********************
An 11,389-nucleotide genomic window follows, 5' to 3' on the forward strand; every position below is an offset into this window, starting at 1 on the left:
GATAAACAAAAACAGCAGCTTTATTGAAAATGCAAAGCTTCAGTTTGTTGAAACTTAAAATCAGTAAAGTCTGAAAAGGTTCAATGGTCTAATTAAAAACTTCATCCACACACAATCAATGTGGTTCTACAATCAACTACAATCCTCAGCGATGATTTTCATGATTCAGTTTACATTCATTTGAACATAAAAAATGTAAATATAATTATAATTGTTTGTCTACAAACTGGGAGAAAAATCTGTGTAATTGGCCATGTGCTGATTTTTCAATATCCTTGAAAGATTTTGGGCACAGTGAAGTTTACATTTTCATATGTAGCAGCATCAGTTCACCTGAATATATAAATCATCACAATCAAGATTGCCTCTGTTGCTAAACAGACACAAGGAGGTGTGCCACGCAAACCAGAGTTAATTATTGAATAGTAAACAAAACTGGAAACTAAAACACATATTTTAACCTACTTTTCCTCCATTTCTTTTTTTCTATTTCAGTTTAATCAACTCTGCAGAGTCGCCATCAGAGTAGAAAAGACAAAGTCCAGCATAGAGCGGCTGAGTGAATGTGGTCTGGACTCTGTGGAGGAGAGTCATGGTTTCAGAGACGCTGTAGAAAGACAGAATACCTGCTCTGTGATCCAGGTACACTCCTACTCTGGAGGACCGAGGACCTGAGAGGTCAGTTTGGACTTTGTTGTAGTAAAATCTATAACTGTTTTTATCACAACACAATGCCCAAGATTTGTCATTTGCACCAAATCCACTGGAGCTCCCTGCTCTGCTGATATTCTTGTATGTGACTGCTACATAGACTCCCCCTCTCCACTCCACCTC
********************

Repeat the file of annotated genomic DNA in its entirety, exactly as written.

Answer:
An 11,389-nucleotide genomic window follows, 5' to 3' on the forward strand; every position below is an offset into this window, starting at 1 on the left:
GATAAACAAAAACAGCAGCTTTATTGAAAATGCAAAGCTTCAGTTTGTTGAAACTTAAAATCAGTAAAGTCTGAAAAGGTTCAATGGTCTAATTAAAAACTTCATCCACACACAATCAATGTGGTTCTACAATCAACTACAATCCTCAGCGATGATTTTCATGATTCAGTTTACATTCATTTGAACATAAAAAATGTAAATATAATTATAATTGTTTGTCTACAAACTGGGAGAAAAATCTGTGTAATTGGCCATGTGCTGATTTTTCAATATCCTTGAAAGATTTTGGGCACAGTGAAGTTTACATTTTCATATGTAGCAGCATCAGTTCACCTGAATATATAAATCATCACAATCAAGATTGCCTCTGTTGCTAAACAGACACAAGGAGGTGTGCCACGCAAACCAGAGTTAATTATTGAATAGTAAACAAAACTGGAAACTAAAACACATATTTTAACCTACTTTTCCTCCATTTCTTTTTTTCTATTTCAGTTTAATCAACTCTGCAGAGTCGCCATCAGAGTAGAAAAGACAAAGTCCAGCATAGAGCGGCTGAGTGAATGTGGTCTGGACTCTGTGGAGGAGAGTCATGGTTTCAGAGACGCTGTAGAAAGACAGAATACCTGCTCTGTGATCCAGGTACACTCCTACTCTGGAGGACCGAGGACCTGAGAGGTCAGTTTGGACTTTGTTGTAGTAAAATCTATAACTGTTTTTATCACAACACAATGCCCAAGATTTGTCATTTGCACCAAATCCACTGGAGCTCCCTGCTCTGCTGATATTCTTGTATGTGACTGCTACATAGACTCCCCCTCTCCACTCCACCTC